• TRANSPORTATION
    • Train trip from Brussels (return ticket): 11
    • Tram ticket 2
  • FOOD&DRINK COST
    • Lunch + Hot Dog + Waffle + Box of Chocolates: 20,10
  • TOTAL COSTS (€): 33,10€/pax



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Have you been to Belgium? What is your favorite destination in the country?

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41 comments

  1. Great trip report! I have just booked a trip to Ghent for August and reading this blog has heightened my excitement!

    This will be my first trip to Belgium and initially I had intended to visit Bruges but I love visiting paths less trodden so I thought I would head to Ghent instead. During the course of my research and planning I read that Bruges is now extremely touristy and crowded (and I can see why!), whereas Ghent has a much more lived in feel about it. I can’t wait to go!

    1. Ghent is more authentic, that’s for sure, but iIf possible, go to both. Bruges is touristy, but still a charm of a city. 🙂

  2. Great post!
    Just one minor thing about your remark on Ghent’s dutch influence. It’s actually the other way around… Amsterdam’s architecture is hugely influenced by Flemish (and Ghent’s) architecture. The haydays of Ghent and Bruges were basically from around 1000 to 1500 when they were huge trading centers. At that time, Amsterdam was nothing more than a beefy fishing village. It’s only when the Spanish invaded Flanders and imposed the repressive Spanish inquisition that numerous merchants and workers fled to Holland and that Amsterdam experienced its golden age.
    (I know it’s kind of nitpicking, sorry 🙂

    1. Thanks so much for your input Michael, I’ve learned something really interesting today!

      I will edit the post accordingly! 🙂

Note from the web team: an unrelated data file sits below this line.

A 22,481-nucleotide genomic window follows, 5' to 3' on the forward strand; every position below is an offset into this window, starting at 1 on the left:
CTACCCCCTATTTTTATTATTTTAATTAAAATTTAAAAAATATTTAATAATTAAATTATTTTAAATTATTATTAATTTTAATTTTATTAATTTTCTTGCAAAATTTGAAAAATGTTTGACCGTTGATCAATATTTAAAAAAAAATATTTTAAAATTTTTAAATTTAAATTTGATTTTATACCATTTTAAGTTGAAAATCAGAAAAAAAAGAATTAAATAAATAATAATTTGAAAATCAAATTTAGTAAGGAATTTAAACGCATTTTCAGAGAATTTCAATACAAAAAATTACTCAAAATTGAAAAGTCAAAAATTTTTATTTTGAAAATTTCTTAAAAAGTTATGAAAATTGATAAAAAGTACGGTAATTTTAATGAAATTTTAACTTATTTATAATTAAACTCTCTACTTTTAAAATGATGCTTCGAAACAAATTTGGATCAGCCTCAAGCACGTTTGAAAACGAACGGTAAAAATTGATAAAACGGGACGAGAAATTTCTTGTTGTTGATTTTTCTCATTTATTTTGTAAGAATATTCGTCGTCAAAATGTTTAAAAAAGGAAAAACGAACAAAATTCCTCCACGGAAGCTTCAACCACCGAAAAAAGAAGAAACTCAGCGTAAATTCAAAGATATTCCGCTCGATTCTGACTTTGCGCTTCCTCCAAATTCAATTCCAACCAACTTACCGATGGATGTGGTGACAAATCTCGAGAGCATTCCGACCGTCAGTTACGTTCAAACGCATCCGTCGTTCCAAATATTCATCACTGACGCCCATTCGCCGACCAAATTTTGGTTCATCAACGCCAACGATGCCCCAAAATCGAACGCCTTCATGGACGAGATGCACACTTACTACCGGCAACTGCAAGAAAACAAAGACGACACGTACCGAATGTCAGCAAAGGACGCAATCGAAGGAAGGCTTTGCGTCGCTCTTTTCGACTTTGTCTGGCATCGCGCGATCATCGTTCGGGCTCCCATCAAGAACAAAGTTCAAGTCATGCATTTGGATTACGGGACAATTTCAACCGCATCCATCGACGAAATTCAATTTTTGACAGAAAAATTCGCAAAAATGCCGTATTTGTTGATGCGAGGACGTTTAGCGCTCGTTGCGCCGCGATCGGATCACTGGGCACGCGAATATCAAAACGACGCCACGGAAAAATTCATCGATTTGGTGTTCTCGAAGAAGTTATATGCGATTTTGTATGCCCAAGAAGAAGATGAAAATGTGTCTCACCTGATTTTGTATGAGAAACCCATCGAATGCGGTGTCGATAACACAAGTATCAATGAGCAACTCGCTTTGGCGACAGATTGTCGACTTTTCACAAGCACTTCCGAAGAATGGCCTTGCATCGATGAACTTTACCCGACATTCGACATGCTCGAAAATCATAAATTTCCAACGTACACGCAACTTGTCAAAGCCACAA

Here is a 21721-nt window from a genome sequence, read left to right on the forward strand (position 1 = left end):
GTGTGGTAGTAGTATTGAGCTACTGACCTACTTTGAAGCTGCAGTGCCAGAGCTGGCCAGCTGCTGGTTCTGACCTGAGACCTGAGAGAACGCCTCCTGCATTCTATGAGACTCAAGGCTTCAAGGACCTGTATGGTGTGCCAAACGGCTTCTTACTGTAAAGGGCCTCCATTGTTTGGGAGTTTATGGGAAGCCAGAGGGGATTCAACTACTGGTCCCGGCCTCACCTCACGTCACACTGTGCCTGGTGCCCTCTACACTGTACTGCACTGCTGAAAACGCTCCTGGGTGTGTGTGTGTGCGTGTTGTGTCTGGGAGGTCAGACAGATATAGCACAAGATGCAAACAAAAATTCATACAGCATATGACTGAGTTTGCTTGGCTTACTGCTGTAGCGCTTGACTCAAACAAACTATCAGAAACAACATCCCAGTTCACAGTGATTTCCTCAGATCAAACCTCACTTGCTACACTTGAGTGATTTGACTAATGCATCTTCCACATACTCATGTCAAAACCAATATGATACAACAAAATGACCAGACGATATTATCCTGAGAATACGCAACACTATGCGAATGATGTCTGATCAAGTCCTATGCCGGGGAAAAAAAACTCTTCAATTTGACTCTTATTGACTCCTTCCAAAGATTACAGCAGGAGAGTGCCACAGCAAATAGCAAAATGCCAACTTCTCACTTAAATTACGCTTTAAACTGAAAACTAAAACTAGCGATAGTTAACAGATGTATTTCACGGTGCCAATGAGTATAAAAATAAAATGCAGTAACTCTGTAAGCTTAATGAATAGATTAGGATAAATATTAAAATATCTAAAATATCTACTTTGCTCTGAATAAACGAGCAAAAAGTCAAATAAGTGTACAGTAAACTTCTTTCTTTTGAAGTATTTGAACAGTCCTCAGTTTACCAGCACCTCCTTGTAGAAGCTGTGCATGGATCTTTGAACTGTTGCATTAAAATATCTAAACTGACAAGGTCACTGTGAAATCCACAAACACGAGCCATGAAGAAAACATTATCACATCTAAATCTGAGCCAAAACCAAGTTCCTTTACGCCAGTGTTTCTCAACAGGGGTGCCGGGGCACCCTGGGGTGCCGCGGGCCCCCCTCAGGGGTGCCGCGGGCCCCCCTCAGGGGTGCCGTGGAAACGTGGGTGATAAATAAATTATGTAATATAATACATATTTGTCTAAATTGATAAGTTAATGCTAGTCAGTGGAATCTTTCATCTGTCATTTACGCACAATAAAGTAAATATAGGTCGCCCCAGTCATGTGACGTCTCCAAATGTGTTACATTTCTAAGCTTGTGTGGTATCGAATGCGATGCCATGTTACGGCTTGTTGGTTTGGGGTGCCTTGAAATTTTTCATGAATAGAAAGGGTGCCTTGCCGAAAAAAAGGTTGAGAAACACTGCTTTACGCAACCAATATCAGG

Cheers
      Bruno

  3. hi Bruno,,
    Read all ur beautiful articles.
    I have 5nights & 5days in total before I leave back for india on the 3rd of August 2015.
    Planned to stay 2nights in Bruges only 1night in Brussels and 2nights in Amsterdam
    Should I visit Ghent,Antwerp in those 2days. Or should I explore more of Bruges only…?
    Can u pls suggest ..!

    1. If you have only 5 days in total, I would do 1 day in Bruges and 1 in Ghent. Might be too much, but Ghent is really worth it!

  4. I love Belgium and still don’t know why so many people rush off to Brugges when what they are really looking for is staring them in the face in Ghent. It has the waterways the food and of course the beer. We spent 2 nights there and could have spent a week, the students really make the vibe there fun too. Great post!

  5. I agree with you, Ghent, Antwerp and other cities of Belgium live in the shadows of Bruges, at least when tourism is concerned. I have never been to Ghent, but it seems really beautiful!

  6. Totally agreed! I made it through here just as a whistlestop on the way to Antwerp last year, and ended up liking Ghent way better. We basically only stayed long enough to look around a bit and have that “+ Waffle + Box of Chocolates” though, so I’m definitely keen to get back there and stay longer.